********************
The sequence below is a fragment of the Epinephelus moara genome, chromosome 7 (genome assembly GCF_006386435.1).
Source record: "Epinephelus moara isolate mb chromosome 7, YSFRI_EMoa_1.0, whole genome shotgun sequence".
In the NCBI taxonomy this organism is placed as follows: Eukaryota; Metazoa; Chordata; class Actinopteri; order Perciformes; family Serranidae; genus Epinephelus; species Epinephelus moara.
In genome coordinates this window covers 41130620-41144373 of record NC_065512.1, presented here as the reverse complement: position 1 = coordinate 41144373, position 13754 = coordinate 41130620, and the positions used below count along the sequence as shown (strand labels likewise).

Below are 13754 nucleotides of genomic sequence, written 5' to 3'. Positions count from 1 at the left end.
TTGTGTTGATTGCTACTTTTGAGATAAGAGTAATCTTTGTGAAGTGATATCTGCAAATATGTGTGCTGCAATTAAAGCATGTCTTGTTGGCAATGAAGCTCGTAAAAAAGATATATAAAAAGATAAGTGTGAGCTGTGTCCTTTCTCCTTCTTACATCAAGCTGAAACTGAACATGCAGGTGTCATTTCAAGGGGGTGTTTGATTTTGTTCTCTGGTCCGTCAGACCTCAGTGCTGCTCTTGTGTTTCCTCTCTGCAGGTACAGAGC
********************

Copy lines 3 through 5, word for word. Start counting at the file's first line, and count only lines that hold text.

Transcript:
In the NCBI taxonomy this organism is placed as follows: Eukaryota; Metazoa; Chordata; class Actinopteri; order Perciformes; family Serranidae; genus Epinephelus; species Epinephelus moara.
In genome coordinates this window covers 41130620-41144373 of record NC_065512.1, presented here as the reverse complement: position 1 = coordinate 41144373, position 13754 = coordinate 41130620, and the positions used below count along the sequence as shown (strand labels likewise).

Below are 13754 nucleotides of genomic sequence, written 5' to 3'. Positions count from 1 at the left end.